During NPE 2003, remanufacturer Epco Machinery LLC announced agreements with three major controller brands -Siemens, Allen-Bradley and Barber-Colman.
Epco, based in Fremont, Ohio, retrofits the controllers onto injection molding machines, extruders and blow molding machines.
Epco has teamed with Siemens Energy & Automation Inc. of Lebanon, Ohio, to offer three new controllers that the firms claim are easy to run.
Two injection molding controllers are based on Siemens' Simactic S7-300 programmable logic controller. The Siject IM16-170, an open-loop injection molding control, is a low-cost solution for small to midsized injection molding machines. It controls all timing, counting functions and machine sequencing, as well as clamp, eject and injection control. It provides diagnostic messages and stores mold setup recipes. Options include interfacing with auxiliary equipment and an Ethernet connection.
The IM16-270 runs closed-loop injection molding. Features include selectable open- or closed-loop pressure and speed control. It comes with a 10-inch touch-screen color monitor and a Windows CE-based 32-bit microprocessor. The IM16-270 comes with 10-step profiles for injection, hold pressure, packing pressure and back pressure; a 16-step profile clamp control and four-step profile ejector control. A transfer switch controls time, position and pressure.
For extruders, Epco and Siemens are marketing the Siject EX16-170 as a low-cost open-loop extrusion controller based on Simatic S7-300 programming with the firm's Step 7 Tool and MP170 operator interface.
Epco can install controllers as kits, complete with customer training, or the customer can install the units.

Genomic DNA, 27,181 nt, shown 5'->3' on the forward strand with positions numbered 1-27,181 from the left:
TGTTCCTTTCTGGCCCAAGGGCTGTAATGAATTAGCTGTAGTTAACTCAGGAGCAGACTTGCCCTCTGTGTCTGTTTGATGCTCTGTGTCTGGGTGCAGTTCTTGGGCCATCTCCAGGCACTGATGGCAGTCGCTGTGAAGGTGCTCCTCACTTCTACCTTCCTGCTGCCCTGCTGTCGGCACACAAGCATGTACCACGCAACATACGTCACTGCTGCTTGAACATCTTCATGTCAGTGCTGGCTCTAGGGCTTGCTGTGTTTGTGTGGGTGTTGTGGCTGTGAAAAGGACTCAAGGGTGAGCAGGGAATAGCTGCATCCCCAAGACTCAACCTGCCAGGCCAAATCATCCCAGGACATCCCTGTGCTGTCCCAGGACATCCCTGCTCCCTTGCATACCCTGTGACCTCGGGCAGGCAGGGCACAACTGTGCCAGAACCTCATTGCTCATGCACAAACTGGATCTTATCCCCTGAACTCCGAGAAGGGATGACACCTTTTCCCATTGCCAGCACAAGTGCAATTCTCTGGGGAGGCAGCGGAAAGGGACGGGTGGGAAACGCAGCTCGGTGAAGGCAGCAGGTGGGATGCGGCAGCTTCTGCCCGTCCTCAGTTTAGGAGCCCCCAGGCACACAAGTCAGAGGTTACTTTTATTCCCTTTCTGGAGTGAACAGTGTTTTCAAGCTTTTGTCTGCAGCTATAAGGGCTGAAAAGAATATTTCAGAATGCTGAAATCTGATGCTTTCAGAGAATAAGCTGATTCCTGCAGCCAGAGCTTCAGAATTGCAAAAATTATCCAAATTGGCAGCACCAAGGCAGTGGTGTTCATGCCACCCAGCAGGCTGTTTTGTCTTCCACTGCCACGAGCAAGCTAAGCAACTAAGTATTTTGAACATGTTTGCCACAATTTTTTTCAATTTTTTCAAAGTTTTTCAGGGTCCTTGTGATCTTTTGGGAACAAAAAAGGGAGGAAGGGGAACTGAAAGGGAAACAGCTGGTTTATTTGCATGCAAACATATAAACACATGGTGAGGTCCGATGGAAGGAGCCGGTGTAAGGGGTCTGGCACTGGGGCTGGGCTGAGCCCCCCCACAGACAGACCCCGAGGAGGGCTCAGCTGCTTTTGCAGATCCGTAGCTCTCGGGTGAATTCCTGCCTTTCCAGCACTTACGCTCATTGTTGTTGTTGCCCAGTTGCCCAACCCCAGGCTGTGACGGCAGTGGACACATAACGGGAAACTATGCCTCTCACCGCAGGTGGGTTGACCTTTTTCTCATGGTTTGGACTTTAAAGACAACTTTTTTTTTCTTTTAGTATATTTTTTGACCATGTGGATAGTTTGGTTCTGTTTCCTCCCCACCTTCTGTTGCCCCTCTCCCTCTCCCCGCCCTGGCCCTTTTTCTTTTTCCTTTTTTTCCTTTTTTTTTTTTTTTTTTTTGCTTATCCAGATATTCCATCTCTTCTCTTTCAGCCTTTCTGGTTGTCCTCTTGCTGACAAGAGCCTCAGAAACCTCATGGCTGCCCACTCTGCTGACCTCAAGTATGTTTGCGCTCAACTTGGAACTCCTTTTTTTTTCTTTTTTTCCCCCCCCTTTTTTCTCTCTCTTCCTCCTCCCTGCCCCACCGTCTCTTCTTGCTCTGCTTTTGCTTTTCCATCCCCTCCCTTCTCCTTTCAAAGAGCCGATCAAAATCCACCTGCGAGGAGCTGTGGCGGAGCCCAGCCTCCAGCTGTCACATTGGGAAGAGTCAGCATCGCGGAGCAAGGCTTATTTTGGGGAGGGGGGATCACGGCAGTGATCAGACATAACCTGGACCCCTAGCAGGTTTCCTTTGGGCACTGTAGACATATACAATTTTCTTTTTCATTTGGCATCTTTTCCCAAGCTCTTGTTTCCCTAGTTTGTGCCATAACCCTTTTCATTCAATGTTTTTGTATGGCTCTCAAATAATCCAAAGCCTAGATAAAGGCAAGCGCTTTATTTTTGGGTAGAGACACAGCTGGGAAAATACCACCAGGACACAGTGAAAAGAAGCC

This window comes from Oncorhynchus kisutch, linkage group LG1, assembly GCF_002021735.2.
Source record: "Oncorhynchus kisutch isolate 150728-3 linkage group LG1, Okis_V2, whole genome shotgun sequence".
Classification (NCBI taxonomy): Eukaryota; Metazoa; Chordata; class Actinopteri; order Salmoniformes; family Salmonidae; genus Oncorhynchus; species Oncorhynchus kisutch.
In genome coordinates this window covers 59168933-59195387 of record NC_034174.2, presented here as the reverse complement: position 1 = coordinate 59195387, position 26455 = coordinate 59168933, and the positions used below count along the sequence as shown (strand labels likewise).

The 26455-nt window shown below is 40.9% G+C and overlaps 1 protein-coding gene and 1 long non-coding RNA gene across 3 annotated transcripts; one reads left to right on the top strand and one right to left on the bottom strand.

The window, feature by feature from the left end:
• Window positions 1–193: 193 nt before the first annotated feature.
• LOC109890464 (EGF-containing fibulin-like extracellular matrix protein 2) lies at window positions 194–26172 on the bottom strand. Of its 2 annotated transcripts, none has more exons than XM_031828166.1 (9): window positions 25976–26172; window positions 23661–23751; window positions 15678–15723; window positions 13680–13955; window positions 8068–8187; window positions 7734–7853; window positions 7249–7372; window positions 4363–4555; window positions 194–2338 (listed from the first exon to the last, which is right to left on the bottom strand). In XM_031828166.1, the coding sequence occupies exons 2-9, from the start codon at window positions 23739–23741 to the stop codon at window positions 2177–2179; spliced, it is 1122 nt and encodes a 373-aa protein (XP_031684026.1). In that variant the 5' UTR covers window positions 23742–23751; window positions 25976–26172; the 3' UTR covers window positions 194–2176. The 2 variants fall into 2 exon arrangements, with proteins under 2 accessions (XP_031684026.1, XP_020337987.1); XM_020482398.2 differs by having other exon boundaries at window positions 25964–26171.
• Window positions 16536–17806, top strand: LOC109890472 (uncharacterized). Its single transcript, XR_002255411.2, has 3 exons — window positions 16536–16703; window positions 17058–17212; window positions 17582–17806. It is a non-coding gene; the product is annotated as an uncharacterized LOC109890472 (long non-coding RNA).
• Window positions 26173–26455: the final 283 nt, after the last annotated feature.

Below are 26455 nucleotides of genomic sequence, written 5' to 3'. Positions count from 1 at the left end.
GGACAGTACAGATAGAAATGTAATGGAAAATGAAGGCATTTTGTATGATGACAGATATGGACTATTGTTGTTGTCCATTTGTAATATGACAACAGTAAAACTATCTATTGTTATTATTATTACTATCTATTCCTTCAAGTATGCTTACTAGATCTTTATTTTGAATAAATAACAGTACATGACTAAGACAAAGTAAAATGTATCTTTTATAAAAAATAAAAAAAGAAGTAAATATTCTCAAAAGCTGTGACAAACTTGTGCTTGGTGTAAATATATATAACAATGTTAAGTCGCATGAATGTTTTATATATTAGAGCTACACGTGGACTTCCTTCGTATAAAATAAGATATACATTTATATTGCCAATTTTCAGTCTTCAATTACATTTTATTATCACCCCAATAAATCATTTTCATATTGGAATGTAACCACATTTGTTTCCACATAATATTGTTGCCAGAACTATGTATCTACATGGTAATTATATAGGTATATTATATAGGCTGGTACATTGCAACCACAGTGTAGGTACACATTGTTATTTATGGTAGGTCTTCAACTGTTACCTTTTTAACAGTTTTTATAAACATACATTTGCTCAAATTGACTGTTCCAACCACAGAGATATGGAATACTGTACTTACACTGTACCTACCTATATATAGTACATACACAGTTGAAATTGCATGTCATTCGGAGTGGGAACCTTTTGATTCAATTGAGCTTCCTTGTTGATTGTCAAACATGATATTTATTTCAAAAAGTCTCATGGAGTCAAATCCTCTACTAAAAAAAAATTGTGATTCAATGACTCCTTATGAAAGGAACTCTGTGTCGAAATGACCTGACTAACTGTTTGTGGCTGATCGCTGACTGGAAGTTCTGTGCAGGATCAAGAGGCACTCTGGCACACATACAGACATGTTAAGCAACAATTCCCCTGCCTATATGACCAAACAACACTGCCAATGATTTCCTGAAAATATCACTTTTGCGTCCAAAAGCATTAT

``These packages offer lots of capabilities not typically found in this price range, and they're extremely easy to operate,'' said Sam DeBartolo, Epco's national sales manager.
From Allen-Bradley, a unit of Milwaukee-based Rockwell International Corp., comes the ControlLogix system for injection molding, extrusion, accumulator-head blow molding and transfer molding. The unit uses high-speed closed-loop hydraulic valve controllers for fast updating, as it monitors and controls valve outputs, pressures and positions within the hydraulic circuit.
ControlLogix uses Rockwell's Logix-based control system and an Allen-Bradley 618P Windows 2000-based interface with a personal computer, run through an A-B DeviceNet network. Data moves from the controller through the system's Ethernet control module.
ControlLogix models for injection molding use a Bosch-Rexroth injection and clamp controller.
From Barber-Colman/Eurotherm, based in Leesville, comes upgrade controllers for injection presses and blow molders. The E-7000-I injection molding control and the E-7000-B blow molding control, introduced at NPE 2003, provide real-time data. Both systems use an advanced screen set designed for easier use by machine operators. Operators can pull up documents, such as work instructions and manuals.
Both the injection module and the blow molding parison module use Barber-Colman's Impact II for maximum control.
Just before NPE, Epco announced it has purchased the parts and service assets for Farrel and Lombard injection presses. President Steve Schroeder said the deal includes all molding machines under those two brands, in clamping forces from 225-750 tons.